But such entries tend to be skewed toward human, mouse and other mammalian proteins, Porta says, so it’s likely that the AlphaFold dump will add significant knowledge because it draws from many more diverse organisms. “It’s going to be an awesome resource. And I’m probably going to download it as soon as it comes out,” says Porta.
Because AlphaFold software has been available for a year, researchers have already had the capacity to predict the structure of any protein they wish. But many say that the availability of predictions in a single database will save researchers time, money — and faff. “It’s another barrier of entry that you remove,” says Porta. “I’ve used a lot of AlpahFold models. I have not ever run AlphaFold myself.”
Jan Kasinski, a structural modeller at EMBL-Hamburg in Germany, who has been running the AlphaFold network over the past year, can’t wait for the database expansion. His team spent 3 weeks predicting the proteome — the set of all an organism’s proteins — of a pathogen. “Now we can just download all the models,” he said at the briefing.
One hundred terabytes
Having nearly every known protein in database will also enable new kinds of studies. Orengo’s team have used the AlphaFold database to identify new kinds of protein families, and they will now do this on a far grander scale. Her lab will also use the expanded database to understand the evolution of proteins with helpful properties, such as the ability to consume plastic, or worrying ones, like those that can drive cancer. Identifying distant relatives of these proteins in the database can pinpoint the basis for their properties.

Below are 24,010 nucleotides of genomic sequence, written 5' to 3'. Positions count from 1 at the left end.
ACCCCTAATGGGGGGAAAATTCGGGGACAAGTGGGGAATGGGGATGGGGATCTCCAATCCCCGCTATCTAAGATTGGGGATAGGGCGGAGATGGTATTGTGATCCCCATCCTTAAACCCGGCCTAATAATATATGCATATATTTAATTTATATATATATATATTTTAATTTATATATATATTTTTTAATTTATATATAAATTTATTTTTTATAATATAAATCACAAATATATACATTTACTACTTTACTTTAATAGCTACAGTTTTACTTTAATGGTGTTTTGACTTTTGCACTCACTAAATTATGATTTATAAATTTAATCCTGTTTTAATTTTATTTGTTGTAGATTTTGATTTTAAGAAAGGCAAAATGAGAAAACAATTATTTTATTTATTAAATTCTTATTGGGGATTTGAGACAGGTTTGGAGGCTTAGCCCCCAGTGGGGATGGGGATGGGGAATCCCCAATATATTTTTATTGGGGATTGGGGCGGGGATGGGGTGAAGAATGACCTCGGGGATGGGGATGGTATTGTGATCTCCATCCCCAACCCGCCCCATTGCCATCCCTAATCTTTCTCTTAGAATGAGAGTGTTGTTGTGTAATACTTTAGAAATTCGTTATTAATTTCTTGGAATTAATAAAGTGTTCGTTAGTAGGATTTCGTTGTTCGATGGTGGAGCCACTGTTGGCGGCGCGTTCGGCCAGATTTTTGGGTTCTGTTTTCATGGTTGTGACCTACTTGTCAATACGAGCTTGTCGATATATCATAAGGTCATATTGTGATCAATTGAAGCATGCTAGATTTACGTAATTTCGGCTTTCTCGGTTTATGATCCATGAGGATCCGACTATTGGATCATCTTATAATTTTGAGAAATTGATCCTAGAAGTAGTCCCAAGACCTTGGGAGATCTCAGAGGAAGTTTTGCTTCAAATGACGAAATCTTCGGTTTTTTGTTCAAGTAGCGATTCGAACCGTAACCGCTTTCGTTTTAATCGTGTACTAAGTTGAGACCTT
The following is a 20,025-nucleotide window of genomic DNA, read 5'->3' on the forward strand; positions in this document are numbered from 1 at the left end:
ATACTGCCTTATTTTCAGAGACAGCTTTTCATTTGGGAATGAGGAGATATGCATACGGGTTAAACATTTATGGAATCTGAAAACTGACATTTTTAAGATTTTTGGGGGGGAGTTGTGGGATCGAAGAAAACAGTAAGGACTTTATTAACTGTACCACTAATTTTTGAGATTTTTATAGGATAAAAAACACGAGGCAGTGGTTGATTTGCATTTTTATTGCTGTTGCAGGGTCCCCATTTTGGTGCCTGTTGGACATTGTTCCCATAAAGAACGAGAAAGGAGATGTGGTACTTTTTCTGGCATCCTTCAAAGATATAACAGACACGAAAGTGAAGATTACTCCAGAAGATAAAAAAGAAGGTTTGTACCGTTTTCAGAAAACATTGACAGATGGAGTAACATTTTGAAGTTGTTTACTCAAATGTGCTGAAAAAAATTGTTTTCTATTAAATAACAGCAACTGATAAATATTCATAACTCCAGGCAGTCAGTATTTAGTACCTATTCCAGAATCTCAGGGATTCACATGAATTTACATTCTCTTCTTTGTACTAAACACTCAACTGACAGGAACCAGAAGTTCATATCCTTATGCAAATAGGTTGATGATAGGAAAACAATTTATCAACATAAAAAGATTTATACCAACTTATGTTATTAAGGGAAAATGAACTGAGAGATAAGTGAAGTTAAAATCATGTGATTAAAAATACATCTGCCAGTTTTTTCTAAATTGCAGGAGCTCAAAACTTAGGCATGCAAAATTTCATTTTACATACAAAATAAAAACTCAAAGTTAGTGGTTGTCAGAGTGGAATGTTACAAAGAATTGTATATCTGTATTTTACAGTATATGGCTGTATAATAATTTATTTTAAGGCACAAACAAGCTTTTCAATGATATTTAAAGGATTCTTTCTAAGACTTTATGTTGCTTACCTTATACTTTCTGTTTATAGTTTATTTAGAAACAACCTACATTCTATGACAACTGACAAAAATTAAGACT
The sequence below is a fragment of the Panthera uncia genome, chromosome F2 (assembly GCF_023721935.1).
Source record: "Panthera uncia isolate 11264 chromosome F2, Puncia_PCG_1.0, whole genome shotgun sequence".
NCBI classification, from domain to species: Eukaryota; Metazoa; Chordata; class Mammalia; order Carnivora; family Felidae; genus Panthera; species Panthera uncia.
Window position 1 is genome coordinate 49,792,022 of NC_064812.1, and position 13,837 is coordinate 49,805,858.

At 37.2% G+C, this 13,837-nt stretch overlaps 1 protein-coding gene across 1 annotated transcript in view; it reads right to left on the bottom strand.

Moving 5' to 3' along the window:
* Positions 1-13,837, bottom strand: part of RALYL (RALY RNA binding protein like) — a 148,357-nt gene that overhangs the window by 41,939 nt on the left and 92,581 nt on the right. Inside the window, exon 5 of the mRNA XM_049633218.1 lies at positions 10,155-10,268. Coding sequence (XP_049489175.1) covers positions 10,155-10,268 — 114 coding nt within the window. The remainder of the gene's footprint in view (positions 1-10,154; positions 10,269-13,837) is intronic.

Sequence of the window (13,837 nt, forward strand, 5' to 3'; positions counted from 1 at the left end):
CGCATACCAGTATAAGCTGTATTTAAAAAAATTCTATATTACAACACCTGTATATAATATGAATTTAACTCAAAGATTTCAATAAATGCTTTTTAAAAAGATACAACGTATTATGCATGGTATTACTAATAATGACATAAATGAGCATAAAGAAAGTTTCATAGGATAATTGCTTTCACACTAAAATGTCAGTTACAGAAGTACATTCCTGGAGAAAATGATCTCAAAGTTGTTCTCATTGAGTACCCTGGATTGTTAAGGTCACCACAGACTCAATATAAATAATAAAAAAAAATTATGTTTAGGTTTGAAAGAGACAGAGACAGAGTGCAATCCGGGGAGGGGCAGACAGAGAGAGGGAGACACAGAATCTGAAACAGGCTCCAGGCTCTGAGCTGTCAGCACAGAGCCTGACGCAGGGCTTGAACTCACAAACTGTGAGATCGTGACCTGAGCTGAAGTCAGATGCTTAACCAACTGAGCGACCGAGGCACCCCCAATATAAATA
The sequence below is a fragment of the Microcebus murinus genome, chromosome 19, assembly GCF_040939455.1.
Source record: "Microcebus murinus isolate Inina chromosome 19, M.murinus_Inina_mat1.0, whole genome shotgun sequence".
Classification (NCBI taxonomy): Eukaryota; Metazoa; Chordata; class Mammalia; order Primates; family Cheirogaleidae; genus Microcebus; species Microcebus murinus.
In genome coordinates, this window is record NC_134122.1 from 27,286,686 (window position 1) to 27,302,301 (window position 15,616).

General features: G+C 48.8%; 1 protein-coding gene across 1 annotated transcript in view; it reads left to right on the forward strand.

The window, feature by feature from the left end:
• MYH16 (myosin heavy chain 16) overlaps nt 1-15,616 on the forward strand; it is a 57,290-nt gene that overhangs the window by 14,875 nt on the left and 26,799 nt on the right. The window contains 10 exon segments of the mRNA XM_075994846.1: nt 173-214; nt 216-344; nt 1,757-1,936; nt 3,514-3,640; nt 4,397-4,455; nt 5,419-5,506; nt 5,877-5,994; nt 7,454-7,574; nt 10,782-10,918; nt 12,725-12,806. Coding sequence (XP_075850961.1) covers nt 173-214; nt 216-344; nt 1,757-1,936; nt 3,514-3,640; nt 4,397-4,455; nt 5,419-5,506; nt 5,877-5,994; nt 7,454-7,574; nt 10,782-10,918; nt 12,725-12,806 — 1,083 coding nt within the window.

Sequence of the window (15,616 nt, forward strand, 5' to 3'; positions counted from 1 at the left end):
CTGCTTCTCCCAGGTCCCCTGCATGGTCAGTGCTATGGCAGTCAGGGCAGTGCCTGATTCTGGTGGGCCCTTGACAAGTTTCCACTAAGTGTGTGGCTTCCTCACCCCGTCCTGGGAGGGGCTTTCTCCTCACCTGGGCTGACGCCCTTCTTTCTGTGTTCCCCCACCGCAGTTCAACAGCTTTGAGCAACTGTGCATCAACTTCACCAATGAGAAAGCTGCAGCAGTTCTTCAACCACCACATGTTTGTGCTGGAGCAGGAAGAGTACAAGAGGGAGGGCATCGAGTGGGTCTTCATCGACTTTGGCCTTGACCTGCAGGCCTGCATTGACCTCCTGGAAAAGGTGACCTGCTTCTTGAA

Martin Steinegger, a computational biologist at Seoul National University who helped developed a cloud-based version of AlphaFold, is excited to see the database expand. But he says that researchers are likely to still need to run the network themselves. Increasingly, people are using AlphaFold to determine how proteins interact, and such predictions are not the database. Nor are microbial proteins identified by sequencing genetic material from soil, ocean water and other ‘metagenomic’ sources.
Some sophisticated applications of the expanded AlphaFold database might also depend on downloading its entire 23 terabyte contents, which won’t be feasible for many teams.Cloud-based storage could also prove costly. Steinegger has co-developed a software tool called FoldSeek that can quickly find structurally similar proteins that should be able to squash the AlphaFold data down considerably.
Even with every known protein included, the AlphaFold database will need updating as new organisms are discovered. AlphaFold’s predictions can also improve as new structural information becomes available. Hassabis says DeepMind has committed to supporting the database for the long haul, and he could see updates occurring annually.
His hope is that the availability AlphaFold database will have a lasting impact on the life sciences. “It’s going to require quite a big change in thinking.”